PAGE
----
As a child in the 1950s, I was never particularly conscious of the pharmaceutical influence on our hardscrabble suburban household. It was a thinly veiled secret that Dad took some pills; he had ulcers, as I recall, and later suffered from a malfunctioning heart. I was anemic and for some years gulped daily spoonfuls of syrupy liquids delivering vitamin C and iron, but Mom called it “California orange juice,” which seemed to render it less than medicinal. Other than that, the only consistent occupant of our medicine cabinet was a bottle of aspirin.
It’s where you turned for relief from assorted aches and pains, I learned as a youngster. It wasn’t until much later that I heard that a daily dose might even prevent heart attacks and strokes. And for reasons that have nothing to do with the thoughtful discernment of benefits and liabilities, that knowledge was never sufficient to get me to pop an aspirin every day.
Ignorance, as they say, is bliss.
Last week, the New England Journal of Medicine published the results of a major clinical trial suggesting that a daily aspirin habit did not prolong “healthy, independent living” among healthy older adults. In fact, those taking aspirin were slightly morelikely to expire than those who took a placebo during the study’s nearly five-year follow-up period. If there was any consolation to earlier researchers, it wasn’t heart attacks or strokes that felled most of those geezers — it was cancer.
But even that fact sent some tremors through the medical community. “The increase in cancer deaths in study participants in the aspirin group was surprising, given prior studies suggesting aspirin use improved cancer outcomes,” Leslie Ford, MD, assistant director for clinical research at the National Cancer Institute’s Division of Cancer Prevention, said in a statement. “Analysis of all the cancer-related data from the trial is underway and until we have additional data, these findings should be interpreted with caution.”
The results may only apply to ordinarily healthy adults, age 70 and older with no history of heart disease, stroke, dementia, or physical disabilities, but lead study author John McNeil, MD, of Melbourne, Australia’s, Monash University, was shaken by the findings — “the ugly facts which slay a beautiful theory,” he told the New York Times. “If you don’t need it,” he said of the daily aspirin dose, “don’t start it.”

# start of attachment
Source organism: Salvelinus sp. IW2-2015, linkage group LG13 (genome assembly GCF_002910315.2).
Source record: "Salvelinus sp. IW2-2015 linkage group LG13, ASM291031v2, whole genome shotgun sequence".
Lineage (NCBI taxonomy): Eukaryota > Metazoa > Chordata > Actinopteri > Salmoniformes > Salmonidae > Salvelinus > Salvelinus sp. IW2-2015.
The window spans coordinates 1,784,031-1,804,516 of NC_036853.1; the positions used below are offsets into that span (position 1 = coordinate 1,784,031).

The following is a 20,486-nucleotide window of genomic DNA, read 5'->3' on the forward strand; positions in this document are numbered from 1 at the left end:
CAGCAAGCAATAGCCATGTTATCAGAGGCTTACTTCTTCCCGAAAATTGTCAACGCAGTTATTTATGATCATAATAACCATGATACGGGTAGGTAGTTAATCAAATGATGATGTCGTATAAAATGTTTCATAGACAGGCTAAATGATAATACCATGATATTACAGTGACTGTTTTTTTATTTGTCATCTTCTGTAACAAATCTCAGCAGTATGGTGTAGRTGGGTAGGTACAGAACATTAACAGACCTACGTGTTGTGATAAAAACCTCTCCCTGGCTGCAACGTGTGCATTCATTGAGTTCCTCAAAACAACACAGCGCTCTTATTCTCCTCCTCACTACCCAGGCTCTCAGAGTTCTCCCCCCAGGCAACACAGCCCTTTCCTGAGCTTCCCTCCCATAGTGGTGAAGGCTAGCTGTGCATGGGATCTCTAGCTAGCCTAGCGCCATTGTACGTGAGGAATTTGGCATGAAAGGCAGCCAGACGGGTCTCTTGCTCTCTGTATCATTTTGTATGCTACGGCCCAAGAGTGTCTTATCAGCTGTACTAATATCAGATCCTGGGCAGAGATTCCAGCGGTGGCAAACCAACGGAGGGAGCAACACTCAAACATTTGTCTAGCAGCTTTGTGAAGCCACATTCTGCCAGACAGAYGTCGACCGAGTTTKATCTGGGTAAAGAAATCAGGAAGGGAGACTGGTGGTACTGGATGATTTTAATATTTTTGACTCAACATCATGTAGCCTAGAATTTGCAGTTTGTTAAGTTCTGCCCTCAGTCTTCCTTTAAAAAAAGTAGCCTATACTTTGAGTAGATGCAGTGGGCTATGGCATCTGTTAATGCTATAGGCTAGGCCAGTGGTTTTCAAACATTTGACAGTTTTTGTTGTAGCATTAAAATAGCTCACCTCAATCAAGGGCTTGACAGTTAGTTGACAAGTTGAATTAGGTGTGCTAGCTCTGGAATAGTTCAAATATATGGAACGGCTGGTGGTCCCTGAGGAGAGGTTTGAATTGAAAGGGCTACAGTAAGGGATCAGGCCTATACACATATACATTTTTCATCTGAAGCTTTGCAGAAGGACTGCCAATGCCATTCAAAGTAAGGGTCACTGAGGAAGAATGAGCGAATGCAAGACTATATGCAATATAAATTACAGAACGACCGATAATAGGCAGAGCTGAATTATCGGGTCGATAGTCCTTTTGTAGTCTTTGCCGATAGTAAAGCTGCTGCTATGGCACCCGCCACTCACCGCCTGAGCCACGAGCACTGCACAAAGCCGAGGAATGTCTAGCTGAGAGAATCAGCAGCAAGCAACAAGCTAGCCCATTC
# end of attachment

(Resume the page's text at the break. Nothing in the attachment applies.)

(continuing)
Still, McNeil encouraged anyone who has been popping those pills to ward off cardiac arrest and stroke to talk to their doctors before halting their habit. The same goes for any geezer who, like me, has blissfully ignored the pro-aspirin gospel, said Evan Hadley, MD, of the National Institute on Aging. “For healthy older people, there’s still a good reason to talk to their doctors about what these findings mean for the individual,” he told the Times. “This is the average for a large group. A doctor can help sort out how it applies individually.”
I’m all about greeting these sorts of revelations with a healthy dose of skepticism, but I can only imagine the conversation that would ensue if I actually brought this to the attention of my beleaguered physician:
“Doc, I heard that taking a daily dose of aspirin may not help prevent a heart attack or stroke in otherwise healthy folks my age. In fact, it may lead to cancer.”
“Do you take a daily dose of aspirin now?”
“Well, your blood pressure is off the charts, so you should probably consider it. You’re not as healthy as you think.”
“It’s only off the charts when I’m sitting in your office, Doc, and I think I’m relatively healthy.”
“Have you had a colonoscopy since I saw you last?”
“So, you may not be as healthy as you think. I’m going to write you a prescription for some statins.”
“I won’t fill it, but thanks anyway. At least I can pick up some aspirin at the pharmacy. I think I feel a headache coming on.”